Well, d'oh! Of course this will stop piracy, because, for one thing, it will be easier to catch the little snots sitting conspicuously amongst the handful of sorry nits stuck in the 50-seat 2-D screening room down the hall at the megaplex. Of course, we shouldn't ignore the possibility that nobody will want to buy films that have no plot, no character development, or nothing of any interest worth watching regardless of the format. But just in case piracy isn't as deeply wounded by this salvo being fired across their bow (Duck! Wow, that looked so real!) Hollywood might want to consider putting its money where its mouth is and addressing the moral and ethical questions of thievery and lack of respect for an artist's work. Perhaps, then children and adults alike might not confuse "A Bug's Life� with "Antz�. Based solely on which one made it to the theatres first it should be obvious as to who copied whom. Shame on you John Lasseter!

Alas, studio executives are going to be too busy to address original intent and intellectual property laws because they'll be following Katzenberg into the fray, backed up by exhibitors and audiences alike who will eagerly sign up for this new vision in numbers significant enough to throw out the baby with the bathwater once again. (Anyone wanting to adopt a good story need only don a bathing suit and stand with open arms beneath the windows of studio executives the world over.) That is going to be one badly bruised kid, let me tell you. By the time the novelty of Julia Roberts' dental dazzle in sharp relief against a seaside backdrop that you could swear you could swim in has worn off, so will audiences faith in Hollywood's ability to be a good parent. There will be enough gravel to pick out of the poor film industry's soggy diaper to fill the chasm between moguls like Mr. Katzenberg and a public that really just wants to stay home and watch Turner Classic Movies while cradling the craft of film making gently in their arms and rocking it, whispering "Don't worry, I have an apple lap top and a high-def video camera, I'll take good care of you.� Somewhere, in some small town, a kid with a dream is getting ready to apply to film school and take the industry by storm, armed with little more than an outrageous idea of telling fascinating stories with complicated and interesting characters. Period. Good luck kid...you'll need it.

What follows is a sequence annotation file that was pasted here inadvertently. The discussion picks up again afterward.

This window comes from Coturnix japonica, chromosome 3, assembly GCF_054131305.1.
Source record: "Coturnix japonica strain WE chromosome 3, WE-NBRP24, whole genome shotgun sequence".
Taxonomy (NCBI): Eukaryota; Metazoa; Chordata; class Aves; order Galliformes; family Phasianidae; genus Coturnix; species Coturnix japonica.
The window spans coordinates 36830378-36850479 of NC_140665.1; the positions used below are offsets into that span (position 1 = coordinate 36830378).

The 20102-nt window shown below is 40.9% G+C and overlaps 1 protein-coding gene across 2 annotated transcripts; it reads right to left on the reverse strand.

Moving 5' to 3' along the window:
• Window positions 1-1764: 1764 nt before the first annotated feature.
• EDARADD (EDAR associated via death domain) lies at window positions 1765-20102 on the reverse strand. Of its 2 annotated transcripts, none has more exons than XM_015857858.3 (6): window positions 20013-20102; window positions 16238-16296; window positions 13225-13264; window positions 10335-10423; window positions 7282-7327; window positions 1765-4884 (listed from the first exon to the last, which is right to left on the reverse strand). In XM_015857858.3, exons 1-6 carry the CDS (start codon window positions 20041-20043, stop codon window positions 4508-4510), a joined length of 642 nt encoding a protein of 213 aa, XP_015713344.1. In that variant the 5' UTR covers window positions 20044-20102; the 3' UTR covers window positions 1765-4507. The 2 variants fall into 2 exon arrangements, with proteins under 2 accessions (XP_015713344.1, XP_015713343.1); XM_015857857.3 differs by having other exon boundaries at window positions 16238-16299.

Young men and women who are waiting in the wings to entertain us are going to be up against the genius and influence of men like Jeffrey Katzenberg, an innovator who has always pushed ideas on a resistant Hollywood and an eager audience. Katzenberg, the champion of animation back when Disney was in need of someone who believed in cartoons (and apparently wasn't able to hear Roy Disney, the guy who got Jeffrey hired and who taught him about animation...) and Katzenberg the visionary who made CG animation popular (because Pixar and "Toy Story� were, after all, so terribly ignored by audiences the world over.) Right? Okay, sorry, even I'm choking on my own sarcasm at this stage.

*Sigh* Men like Jeffrey Katzenberg have been betting on gimmicks for a long, long time. Too long. Me, I'm going to see the Simpsons movie this weekend, and waiting patiently for "The Princess and the Frog� in all it's glorious graphic flatness. Both of which I feel certain...no, wait, allow me to take a page from Mr. Katzenberg's book and say to you with every ounce of conviction in my being: I have seen the future of movies and it is...good storytelling that doesn't require anything more than some popcorn and the same prescription I'm wearing right now.

Discuss It

-- Posted July 24, 2007
--Text by Rhett Wickham